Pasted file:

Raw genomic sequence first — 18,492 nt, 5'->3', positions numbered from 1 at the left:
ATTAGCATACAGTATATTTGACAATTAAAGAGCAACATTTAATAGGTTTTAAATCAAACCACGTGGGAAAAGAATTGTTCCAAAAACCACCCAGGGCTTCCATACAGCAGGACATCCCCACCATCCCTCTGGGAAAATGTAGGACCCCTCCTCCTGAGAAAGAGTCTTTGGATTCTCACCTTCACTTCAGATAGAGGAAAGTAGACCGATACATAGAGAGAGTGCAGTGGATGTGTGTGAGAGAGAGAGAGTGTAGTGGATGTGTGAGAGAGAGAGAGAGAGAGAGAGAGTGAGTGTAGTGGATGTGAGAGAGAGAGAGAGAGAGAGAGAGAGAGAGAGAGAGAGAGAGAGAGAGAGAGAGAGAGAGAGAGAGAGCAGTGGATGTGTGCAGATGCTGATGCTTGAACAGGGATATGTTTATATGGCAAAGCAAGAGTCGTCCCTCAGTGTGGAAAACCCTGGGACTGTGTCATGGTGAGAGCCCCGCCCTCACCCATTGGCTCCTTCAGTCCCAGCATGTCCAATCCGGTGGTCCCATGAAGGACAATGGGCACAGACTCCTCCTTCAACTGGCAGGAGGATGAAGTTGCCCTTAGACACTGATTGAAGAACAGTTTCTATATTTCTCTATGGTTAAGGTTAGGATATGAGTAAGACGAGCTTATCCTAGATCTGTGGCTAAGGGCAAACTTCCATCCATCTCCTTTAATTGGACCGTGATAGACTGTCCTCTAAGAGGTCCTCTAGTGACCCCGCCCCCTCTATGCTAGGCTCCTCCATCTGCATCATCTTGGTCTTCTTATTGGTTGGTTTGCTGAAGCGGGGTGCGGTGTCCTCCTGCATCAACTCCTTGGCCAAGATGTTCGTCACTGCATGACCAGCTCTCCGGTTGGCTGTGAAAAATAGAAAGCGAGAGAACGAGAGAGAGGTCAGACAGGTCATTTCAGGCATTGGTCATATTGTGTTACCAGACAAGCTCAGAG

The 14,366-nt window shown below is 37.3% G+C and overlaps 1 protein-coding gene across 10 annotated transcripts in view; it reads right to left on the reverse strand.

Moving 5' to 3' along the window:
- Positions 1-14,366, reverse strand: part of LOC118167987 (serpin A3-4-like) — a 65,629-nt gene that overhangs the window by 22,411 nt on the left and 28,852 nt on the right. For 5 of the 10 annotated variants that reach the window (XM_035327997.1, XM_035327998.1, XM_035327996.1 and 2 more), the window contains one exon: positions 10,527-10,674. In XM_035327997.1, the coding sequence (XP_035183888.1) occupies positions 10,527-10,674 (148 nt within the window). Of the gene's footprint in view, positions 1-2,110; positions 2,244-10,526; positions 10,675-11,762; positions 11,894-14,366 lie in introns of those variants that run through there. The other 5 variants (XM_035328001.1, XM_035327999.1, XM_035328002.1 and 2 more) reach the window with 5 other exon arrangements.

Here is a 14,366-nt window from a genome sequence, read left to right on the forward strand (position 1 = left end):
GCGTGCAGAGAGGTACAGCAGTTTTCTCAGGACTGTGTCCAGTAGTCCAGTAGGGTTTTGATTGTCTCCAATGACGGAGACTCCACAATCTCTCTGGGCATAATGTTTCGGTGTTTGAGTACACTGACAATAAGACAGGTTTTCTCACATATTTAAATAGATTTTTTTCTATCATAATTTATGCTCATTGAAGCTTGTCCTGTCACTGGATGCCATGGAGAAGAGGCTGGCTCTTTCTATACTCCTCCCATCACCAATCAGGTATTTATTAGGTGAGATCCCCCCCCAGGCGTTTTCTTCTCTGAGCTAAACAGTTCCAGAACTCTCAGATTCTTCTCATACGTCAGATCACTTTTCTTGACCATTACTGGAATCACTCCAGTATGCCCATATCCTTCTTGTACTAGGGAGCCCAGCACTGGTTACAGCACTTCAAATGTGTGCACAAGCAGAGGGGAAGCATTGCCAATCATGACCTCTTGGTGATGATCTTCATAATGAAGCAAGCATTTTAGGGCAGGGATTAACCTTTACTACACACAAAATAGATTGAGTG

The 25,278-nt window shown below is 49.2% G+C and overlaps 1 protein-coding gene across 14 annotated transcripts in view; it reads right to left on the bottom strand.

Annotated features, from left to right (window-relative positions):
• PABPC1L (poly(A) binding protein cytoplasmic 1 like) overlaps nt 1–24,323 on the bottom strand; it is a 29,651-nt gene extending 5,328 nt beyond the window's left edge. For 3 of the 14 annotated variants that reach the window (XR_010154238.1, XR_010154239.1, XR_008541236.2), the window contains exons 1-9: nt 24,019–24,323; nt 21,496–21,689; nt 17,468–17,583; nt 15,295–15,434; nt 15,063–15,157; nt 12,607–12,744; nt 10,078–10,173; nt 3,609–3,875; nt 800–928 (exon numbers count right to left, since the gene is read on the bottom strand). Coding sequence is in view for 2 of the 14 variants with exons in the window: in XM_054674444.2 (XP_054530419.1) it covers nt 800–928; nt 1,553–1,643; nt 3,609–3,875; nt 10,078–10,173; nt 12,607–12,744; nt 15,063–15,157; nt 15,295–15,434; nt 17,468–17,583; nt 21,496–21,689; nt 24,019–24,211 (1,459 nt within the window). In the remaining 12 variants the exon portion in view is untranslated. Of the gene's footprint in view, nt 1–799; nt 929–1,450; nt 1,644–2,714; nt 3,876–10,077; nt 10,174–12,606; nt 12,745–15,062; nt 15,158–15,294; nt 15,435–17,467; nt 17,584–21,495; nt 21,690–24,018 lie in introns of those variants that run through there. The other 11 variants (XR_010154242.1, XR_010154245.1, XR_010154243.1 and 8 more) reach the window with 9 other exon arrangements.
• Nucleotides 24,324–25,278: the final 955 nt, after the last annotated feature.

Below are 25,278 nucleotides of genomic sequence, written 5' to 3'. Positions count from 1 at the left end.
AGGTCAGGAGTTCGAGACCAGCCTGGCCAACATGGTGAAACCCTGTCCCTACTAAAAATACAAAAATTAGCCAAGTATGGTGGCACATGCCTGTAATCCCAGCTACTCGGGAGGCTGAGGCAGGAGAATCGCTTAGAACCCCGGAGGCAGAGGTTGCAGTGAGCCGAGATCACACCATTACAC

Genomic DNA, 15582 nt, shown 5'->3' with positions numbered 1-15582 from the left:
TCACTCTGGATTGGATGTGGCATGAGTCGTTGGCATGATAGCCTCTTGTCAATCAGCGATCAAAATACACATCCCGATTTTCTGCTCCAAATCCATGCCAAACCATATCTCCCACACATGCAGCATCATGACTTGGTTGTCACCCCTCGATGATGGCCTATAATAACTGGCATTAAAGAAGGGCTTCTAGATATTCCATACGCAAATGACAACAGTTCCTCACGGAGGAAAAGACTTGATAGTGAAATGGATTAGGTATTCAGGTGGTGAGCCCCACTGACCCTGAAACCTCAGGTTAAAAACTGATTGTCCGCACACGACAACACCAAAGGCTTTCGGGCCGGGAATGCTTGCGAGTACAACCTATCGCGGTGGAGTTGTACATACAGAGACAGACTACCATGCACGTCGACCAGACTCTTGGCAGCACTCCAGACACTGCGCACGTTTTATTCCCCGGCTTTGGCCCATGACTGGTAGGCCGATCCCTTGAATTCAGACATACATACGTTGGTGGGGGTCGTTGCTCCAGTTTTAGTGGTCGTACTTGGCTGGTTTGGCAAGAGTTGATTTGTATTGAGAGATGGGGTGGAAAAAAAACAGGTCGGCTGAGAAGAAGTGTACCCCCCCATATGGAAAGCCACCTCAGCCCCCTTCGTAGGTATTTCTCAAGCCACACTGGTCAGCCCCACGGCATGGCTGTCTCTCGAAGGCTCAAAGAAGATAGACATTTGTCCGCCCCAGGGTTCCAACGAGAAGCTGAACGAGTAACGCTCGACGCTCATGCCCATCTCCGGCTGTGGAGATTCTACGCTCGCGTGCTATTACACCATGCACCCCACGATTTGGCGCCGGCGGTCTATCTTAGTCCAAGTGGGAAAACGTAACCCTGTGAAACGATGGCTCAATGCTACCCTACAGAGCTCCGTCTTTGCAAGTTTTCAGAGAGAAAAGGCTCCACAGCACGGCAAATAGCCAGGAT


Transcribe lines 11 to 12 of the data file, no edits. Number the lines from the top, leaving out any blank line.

• Nucleotides 24,324–25,278: the final 955 nt, after the last annotated feature.

Below are 25,278 nucleotides of genomic sequence, written 5' to 3'. Positions count from 1 at the left end.